The question of living on in the remembrance of others probably shifted emphasis even more later when the Christian idea of heaven arrived, where the afterlife was not an aimless darkness, but a glorious space where the love of God is fully present for each individual. Nevertheless, we still persist in feeling, for reasons we can’t quite explain, that to be forgotten after your death is a very sad and serious problem. It’s why we have Memorial Day and Remembrance Day, among other commemorative holidays. Philosophers through time have battled with this issue, and I’d be interested to hear your collective wisdom, O Internet.

For Mary

Mary Beard

Oh dear. I picked up my university’s august news organ Varsity yesterday because it promised an interview with “classics blogger” Mary Beard- who also happens to be a very highly respected academic, the only female Classics professor at Cambridge University, you know, when she’s not blogging. I was therefore slightly surprised when the article referred to her continuously as “Mrs. Beard”, as if she did not have any of her postgraduate degrees, let alone the highly-sought  prize of a professorship at Cambridge.

I’m not trying to make this into a feminist issue, but I can’t help thinking that, hypothetically speaking, if the interviewer were speaking to Simon Goldhill, a Classics professor from Kings, he definitely would have been called ‘Professor Goldhill’. Mary has certainly worked hard for her status, and the obstacles she has faced being both an academic and a mother is quite different from those which male academics with children face (for the details, go to her blog), and if anyone has earned the right to be called by their proper title, it is her. She’s more than a pity party too- she’s very, very good at what she does. Her book ‘Pompeii‘ really is one of my favourite books on the subject of the ancient town, primarily because she managed to really get a feel for the city as if it were alive and well again in the 1st century AD, complete with small practical notes on subjects like how Romans may have dealt with one way streets in the dark.

Also, as a smaller technical point, she wouldn’t be called “Mrs. Beard” anyway! For those in the know (i.e. those who listened to ‘Desert Island Discs’ when she was featured), her husband’s name is Professsor Robin Cormack- ‘Beard’ is her maiden name. “Mrs. Beard” is, in fact, Mary’s late mother (and that would have been a rather odd interview).

As an undergraduate I very much enjoyed my time with Mary in supervisions and field trips (though my year did not get to go to Paris like this year’s group!), and I can say with a great deal of background knowledge that she has worked and continues to work incredibly hard in her academic career and for her students- she gave me a reference for my Master’s at the very last minute without a grumble (to which she would have been perfectly entitled), and the late-night Sunday supervisions at her house helped me in my final year no end.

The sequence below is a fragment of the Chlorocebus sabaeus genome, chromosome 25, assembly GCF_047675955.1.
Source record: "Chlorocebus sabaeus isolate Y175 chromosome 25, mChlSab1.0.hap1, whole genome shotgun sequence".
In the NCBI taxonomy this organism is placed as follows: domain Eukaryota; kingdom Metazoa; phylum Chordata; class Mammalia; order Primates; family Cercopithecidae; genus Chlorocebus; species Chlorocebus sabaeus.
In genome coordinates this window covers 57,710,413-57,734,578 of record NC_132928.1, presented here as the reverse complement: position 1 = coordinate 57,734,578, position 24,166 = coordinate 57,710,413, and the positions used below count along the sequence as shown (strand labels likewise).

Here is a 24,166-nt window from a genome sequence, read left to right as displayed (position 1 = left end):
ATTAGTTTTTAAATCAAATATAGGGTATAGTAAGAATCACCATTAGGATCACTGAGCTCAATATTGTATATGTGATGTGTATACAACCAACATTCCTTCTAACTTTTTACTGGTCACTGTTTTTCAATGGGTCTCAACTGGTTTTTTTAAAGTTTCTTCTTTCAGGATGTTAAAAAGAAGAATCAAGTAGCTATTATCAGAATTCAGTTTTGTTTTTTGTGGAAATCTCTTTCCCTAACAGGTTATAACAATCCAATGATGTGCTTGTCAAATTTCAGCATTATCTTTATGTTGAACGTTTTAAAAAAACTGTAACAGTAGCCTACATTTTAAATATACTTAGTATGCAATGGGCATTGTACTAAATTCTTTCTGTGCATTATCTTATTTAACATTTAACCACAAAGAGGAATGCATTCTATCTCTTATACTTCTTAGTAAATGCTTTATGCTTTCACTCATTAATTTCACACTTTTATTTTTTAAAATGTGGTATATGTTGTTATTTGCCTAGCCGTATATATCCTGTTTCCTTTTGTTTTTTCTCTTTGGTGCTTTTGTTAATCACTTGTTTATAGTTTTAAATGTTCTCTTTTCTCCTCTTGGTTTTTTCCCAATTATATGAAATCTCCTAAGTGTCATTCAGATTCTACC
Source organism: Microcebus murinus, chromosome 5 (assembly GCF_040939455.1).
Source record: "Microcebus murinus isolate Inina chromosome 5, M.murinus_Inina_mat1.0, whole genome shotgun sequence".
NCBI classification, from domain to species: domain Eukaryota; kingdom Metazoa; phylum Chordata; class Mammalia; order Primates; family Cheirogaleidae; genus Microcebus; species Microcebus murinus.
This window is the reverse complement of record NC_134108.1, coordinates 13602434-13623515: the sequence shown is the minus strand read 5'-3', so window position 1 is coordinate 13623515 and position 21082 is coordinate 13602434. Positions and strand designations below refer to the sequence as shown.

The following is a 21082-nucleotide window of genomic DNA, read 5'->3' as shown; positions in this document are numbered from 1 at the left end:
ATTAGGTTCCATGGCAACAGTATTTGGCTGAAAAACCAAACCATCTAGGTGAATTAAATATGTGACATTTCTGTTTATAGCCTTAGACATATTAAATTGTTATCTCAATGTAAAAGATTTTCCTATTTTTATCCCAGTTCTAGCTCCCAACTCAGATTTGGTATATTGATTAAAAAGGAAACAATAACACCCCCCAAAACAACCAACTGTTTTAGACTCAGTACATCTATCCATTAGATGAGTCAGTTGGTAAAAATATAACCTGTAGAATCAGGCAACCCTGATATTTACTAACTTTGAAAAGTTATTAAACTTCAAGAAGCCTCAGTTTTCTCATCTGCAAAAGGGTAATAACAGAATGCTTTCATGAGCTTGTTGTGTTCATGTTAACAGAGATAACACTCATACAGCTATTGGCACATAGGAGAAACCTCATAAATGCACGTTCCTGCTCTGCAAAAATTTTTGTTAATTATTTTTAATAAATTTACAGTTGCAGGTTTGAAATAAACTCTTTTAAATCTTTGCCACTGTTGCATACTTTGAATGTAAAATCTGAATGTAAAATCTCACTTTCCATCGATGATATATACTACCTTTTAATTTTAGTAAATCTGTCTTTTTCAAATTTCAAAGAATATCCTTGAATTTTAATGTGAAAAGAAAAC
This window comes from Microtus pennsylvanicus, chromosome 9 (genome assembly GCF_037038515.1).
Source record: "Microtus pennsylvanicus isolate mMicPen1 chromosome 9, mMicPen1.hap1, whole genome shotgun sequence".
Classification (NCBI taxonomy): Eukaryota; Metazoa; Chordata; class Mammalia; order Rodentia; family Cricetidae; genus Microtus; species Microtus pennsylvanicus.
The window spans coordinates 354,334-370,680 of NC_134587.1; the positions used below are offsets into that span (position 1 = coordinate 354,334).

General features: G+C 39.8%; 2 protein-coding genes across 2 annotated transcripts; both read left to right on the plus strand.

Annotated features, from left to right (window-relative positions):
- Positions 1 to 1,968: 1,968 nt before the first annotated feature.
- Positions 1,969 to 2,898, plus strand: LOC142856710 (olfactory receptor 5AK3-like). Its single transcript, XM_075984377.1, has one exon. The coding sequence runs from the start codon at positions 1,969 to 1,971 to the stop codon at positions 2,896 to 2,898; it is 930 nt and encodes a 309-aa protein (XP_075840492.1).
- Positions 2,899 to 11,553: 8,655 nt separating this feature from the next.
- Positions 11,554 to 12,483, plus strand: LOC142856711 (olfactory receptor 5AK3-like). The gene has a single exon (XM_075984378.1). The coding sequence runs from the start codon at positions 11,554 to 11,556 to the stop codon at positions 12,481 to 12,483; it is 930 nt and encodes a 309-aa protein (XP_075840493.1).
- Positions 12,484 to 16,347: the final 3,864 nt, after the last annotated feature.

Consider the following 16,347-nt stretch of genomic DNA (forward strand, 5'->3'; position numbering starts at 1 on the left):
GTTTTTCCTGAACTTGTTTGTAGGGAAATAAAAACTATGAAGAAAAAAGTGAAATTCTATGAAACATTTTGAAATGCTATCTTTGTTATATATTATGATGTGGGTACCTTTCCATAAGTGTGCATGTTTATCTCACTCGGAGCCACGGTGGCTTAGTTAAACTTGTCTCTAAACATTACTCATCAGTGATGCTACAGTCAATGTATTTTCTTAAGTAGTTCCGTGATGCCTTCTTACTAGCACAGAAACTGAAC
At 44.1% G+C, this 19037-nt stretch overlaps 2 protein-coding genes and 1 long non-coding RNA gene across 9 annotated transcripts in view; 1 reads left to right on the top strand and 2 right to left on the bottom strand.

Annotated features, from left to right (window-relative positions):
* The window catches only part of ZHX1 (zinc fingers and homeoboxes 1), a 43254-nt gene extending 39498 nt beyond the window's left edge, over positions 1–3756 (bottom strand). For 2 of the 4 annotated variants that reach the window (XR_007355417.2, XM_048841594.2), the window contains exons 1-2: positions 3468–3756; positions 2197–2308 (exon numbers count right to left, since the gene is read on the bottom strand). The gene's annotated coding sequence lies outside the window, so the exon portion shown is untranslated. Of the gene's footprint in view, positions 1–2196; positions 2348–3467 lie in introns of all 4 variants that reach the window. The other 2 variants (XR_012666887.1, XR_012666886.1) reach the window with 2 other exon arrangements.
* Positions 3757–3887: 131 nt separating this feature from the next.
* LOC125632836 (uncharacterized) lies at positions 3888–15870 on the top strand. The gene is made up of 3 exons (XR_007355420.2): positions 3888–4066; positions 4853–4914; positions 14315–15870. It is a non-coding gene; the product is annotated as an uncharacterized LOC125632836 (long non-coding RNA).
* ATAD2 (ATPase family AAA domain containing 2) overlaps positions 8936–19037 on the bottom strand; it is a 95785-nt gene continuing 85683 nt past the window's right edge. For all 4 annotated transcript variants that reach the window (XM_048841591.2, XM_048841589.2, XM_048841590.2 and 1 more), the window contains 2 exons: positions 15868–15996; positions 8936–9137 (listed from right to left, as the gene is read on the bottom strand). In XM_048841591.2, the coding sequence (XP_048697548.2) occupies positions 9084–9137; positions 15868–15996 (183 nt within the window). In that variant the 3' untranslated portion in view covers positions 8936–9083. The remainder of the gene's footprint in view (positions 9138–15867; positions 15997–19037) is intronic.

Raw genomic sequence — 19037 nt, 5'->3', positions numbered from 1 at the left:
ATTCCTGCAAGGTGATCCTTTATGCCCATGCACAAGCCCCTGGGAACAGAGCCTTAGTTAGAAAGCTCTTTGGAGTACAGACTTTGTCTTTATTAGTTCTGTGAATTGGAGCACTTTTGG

So, thank you, Professor Beard. Long may you reign.

 

ex. CNG E225, 365.

Sestertius of Didius Julianus

 

Sorry it’s been so long since my last post! I hope this makes up for it.

After the reign of the well-known emperor Commodus, the Roman empire experience an unfortunate year known as ‘The Year of the Five Emperors’, which outdid the last upheaval after the death of Nero, which was The Year of the Four Emperors. Pertinax, Commodus’ successor, reigned for a pitiful 83 days before being killed by his own guards, allegedly over pay.

The finances of the Empire were in a terrible state after the death of Commodus in 192 AD, and pay for the military was a killing matter. According to Cassius Dio’s history of the incident, when Julianus heard of the death of the Emperor, he rushed to the camp and, since he was not allowed in, “standing at the gates of the enclosure, made bids to the soldiers for the rule over the Romans”. The two contenders, Julianus and another man named Sulpicius (who, shamefully, has no article on Wikipedia), essentially placed bids for the position of Ruler of the Civilized World by promising each soldier a certain amount of money. At the last moment, right when it seemed that Sulpicius was going to win, Didius placed a bid of 25,000 sestertii per soldier, which was approximately twenty five times the annual pay of an ordinary foot soldier, and won the auction. According to the Historia Augusta, he actually gave each of them 30,000. Unhelpfully, the sources do not say how many soldiers were included in his promise, but given that a Roman legion at that time consisted of 5,400 men, Didius must have spent upwards of 162,000,000 sestertii. According to Wikipedia, that amount could have bought 324,000 donkeys.

The sources differ on Julianus’ personality. Dio says he was an “insatiate money-getter”, whereas the Historia Augusta says he was “very reasonable in the matter of granting liberty”. They also differ on his age, with Dio saying he died aged 60, and the Historia Augusta insisting he was 56 years and 4 months old. In any event, he ruled for two months and five days before being killed by a soldier. According to Dio, his last words were “But what evil have I done? Whom have I killed?”

The Root of All Evil

Just a quick etymological post.

Did you ever wonder why we call money ‘money’? Or how the Mint got its name despite its notable lack of peppermint fragrance (or taste)? It’s all because of the Romans.

When the Romans established their Mint, they did not set it up in its own building, but in a temple. This was probably to give the roots of their economy divine protection from robbers and other problems. The temple they chose was the temple of Juno who Warns, or in Latin, Juno Moneta. The little stamped metal discs which issued from the temple were called ‘Things of the one who warns’- monetae. Gradually these “monetae” took on a life of their own and spawned their own deities, the three Monetae, one for every type of metal used in coinage: gold, silver and bronze. They are always shown together, each holding a set of scales and a horn of plenty. Here’s a nice example issued by Commodus:

I find ancient money really interesting, but I’ll try and space out the posts a bit- I know it’s not everyone’s cup of tea!